I really think you will potentially save my marriage. We bought this very pricey camera for our wedding (gift to each other) and I swore I’d read the manual! As soon as we got the camera! I’d be a manual-reading fool!

    But the manual is a snoozefest, so I tossed it aside and read Glamour.

    Now I have you! And I’m going to take awesome pictures and totally pretend I read the manual!

    Isn’t that what all successful marriages are built on? Lies and help from fellow bloggers?

    I thought so.

  8. Miss September 7, 2007 11:53 am edit

    You know I love this idea! I’m fiddling as I’m reading and just not seeing any blur. I’m sure I’m too stupid to figure it out or am just not reading the instructions right. Am I supposed to see the blur in my preview pane or just after I take the pic? *bangs head* I really want this to work. I’ll keep trying. Thanks though! I think you should keep it up!

    Don’t hurt yourself! :)

    You won’t see it the difference in the viewfinder, just afterwards when you look at the picture. Pick one subject and take a series of photos while changing the f-stop. You should see the difference when you play them back :)

  9. lisa March 15, 2010 9:52 am edit

    Thanks i was thinking the same thing . I am a new photographer and i really dont get the f stop thing i hope i can figure it out. I have nikkon 3000d and a 18-55 lens with 3.5 /5.6 lens auto focus lens . HELP

  10. Kami September 7, 2007 12:15 pm edit

    I love the composition stuff… I always have to crop to get the distracting background to a minimum. I just have a point and shoot though so the aperature (?) is lost on me :-)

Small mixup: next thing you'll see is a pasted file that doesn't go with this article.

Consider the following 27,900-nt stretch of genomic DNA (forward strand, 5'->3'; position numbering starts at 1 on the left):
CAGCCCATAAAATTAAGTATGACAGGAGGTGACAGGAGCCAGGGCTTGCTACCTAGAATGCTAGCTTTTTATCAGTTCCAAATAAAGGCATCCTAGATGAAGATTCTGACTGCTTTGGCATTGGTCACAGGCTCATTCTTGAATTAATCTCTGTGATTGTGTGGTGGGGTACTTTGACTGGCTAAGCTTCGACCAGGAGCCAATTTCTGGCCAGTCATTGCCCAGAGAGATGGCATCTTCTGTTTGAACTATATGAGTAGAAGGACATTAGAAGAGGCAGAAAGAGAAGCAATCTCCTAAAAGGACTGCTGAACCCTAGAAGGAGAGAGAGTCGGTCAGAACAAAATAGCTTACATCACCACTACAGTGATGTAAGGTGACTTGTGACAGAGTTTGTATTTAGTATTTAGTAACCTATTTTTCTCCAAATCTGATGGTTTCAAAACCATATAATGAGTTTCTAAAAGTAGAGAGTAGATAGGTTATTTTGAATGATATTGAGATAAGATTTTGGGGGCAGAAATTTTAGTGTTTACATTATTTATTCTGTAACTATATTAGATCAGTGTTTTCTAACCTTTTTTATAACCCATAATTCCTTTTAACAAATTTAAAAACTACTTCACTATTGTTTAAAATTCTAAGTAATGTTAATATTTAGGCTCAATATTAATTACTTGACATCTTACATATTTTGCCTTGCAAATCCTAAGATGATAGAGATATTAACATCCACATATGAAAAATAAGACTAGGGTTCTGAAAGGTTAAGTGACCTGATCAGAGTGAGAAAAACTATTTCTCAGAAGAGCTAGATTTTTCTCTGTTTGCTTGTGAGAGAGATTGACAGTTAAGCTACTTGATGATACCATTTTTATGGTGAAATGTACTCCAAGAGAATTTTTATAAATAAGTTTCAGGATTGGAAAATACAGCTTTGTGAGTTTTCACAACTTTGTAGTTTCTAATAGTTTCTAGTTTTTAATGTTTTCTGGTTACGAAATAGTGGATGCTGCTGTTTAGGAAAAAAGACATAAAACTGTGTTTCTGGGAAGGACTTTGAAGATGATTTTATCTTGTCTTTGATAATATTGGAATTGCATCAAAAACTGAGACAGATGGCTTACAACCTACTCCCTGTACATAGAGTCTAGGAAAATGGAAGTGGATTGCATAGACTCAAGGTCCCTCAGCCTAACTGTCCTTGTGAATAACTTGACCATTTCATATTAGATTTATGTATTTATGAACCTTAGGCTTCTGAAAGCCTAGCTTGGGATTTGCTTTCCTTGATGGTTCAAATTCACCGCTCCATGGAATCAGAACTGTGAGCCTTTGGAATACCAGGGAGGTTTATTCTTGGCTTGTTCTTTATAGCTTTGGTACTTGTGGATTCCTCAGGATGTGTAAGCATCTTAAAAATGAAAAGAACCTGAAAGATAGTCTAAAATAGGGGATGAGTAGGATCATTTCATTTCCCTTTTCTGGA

Your explanations made perfect sense though – you go girl!

  11. Karen September 7, 2007 1:25 pm edit

    good stuff! That lightbulb went on for me on Tuesday, and I’m loving it!

  12. Hannah September 7, 2007 2:33 pm edit

    Great tutorial! More interesting than ones I’ve read before – you talked about your life and your family as well, which made it more “real”. I’m also constantly asking people to move to different places when I take their photos, because I’m also “all about the background”.

    And I will never forget the day I found Picasa. IT ROCKS!

  13. Mel September 7, 2007 4:31 pm edit

    I loved it Ange. You totally rocked the aperture. LOL!! It now makes sense, I will have to try it out whenever I finally get home. Keep up these FOTO Fridays, I may start to take photos as good as you. Who am I kidding? Thats not going to happen. LOL!!

  14. Jen September 7, 2007 6:50 pm edit

    That made a lot of sense to me! And I LOVE Picasa!! I used it all the time until I discovered Paint Shop Pro. And the aperature? I’ve always wondered how people got the sweet blurry backgrounds – I gotta try that.

    I vote for MORE Foto Fridays!!

  15. Kami September 7, 2007 7:10 pm edit

    Um wow, colour me a Foto Friday believer.

    My camera? Yeah, it has this aperature of which you speak.


  16. SarahD September 7, 2007 8:41 pm edit

    ‘I’m checking out your “Foto Fridays for dummies”. Thanks for the plain English.

  17. Jenn September 7, 2007 9:21 pm edit

    I just inherited a Rebel from my boyfriend and every time he has tried to explain aperature to I have only been able to stare at him blankly. Thanks for finally putting it a way I can understand!

  18. Michele September 7, 2007 10:06 pm edit

    Interesting! I actually learned a lot there! Great post!

  19. bethany actually September 7, 2007 11:16 pm edit